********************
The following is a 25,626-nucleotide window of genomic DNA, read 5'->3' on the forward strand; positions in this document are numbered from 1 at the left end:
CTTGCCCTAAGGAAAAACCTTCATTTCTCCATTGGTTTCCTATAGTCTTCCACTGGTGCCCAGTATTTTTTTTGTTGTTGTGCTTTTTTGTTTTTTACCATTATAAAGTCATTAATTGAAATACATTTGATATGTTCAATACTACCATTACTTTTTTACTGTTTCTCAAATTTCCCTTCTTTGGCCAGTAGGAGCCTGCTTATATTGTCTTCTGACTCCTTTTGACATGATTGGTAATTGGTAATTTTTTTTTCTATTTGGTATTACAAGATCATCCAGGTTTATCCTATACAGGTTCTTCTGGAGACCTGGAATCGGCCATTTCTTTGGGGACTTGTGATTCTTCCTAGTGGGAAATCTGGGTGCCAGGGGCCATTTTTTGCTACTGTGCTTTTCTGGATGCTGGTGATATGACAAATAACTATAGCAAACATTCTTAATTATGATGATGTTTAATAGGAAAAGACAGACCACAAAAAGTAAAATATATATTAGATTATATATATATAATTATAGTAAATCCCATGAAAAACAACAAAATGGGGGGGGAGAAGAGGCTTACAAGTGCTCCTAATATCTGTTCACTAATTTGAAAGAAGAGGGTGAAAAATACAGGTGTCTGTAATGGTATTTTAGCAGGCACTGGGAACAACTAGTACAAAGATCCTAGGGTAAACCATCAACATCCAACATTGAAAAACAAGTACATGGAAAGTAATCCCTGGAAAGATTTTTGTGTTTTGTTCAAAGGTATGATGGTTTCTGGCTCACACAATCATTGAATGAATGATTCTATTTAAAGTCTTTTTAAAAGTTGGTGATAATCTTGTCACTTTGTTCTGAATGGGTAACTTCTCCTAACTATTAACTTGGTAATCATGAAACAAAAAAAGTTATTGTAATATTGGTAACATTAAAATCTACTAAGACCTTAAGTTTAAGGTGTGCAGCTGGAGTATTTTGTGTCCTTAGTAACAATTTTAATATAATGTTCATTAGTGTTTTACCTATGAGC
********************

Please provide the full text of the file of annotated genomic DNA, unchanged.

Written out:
The following is a 25,626-nucleotide window of genomic DNA, read 5'->3' on the forward strand; positions in this document are numbered from 1 at the left end:
CTTGCCCTAAGGAAAAACCTTCATTTCTCCATTGGTTTCCTATAGTCTTCCACTGGTGCCCAGTATTTTTTTTGTTGTTGTGCTTTTTTGTTTTTTACCATTATAAAGTCATTAATTGAAATACATTTGATATGTTCAATACTACCATTACTTTTTTACTGTTTCTCAAATTTCCCTTCTTTGGCCAGTAGGAGCCTGCTTATATTGTCTTCTGACTCCTTTTGACATGATTGGTAATTGGTAATTTTTTTTTCTATTTGGTATTACAAGATCATCCAGGTTTATCCTATACAGGTTCTTCTGGAGACCTGGAATCGGCCATTTCTTTGGGGACTTGTGATTCTTCCTAGTGGGAAATCTGGGTGCCAGGGGCCATTTTTTGCTACTGTGCTTTTCTGGATGCTGGTGATATGACAAATAACTATAGCAAACATTCTTAATTATGATGATGTTTAATAGGAAAAGACAGACCACAAAAAGTAAAATATATATTAGATTATATATATATAATTATAGTAAATCCCATGAAAAACAACAAAATGGGGGGGGAGAAGAGGCTTACAAGTGCTCCTAATATCTGTTCACTAATTTGAAAGAAGAGGGTGAAAAATACAGGTGTCTGTAATGGTATTTTAGCAGGCACTGGGAACAACTAGTACAAAGATCCTAGGGTAAACCATCAACATCCAACATTGAAAAACAAGTACATGGAAAGTAATCCCTGGAAAGATTTTTGTGTTTTGTTCAAAGGTATGATGGTTTCTGGCTCACACAATCATTGAATGAATGATTCTATTTAAAGTCTTTTTAAAAGTTGGTGATAATCTTGTCACTTTGTTCTGAATGGGTAACTTCTCCTAACTATTAACTTGGTAATCATGAAACAAAAAAAGTTATTGTAATATTGGTAACATTAAAATCTACTAAGACCTTAAGTTTAAGGTGTGCAGCTGGAGTATTTTGTGTCCTTAGTAACAATTTTAATATAATGTTCATTAGTGTTTTACCTATGAGC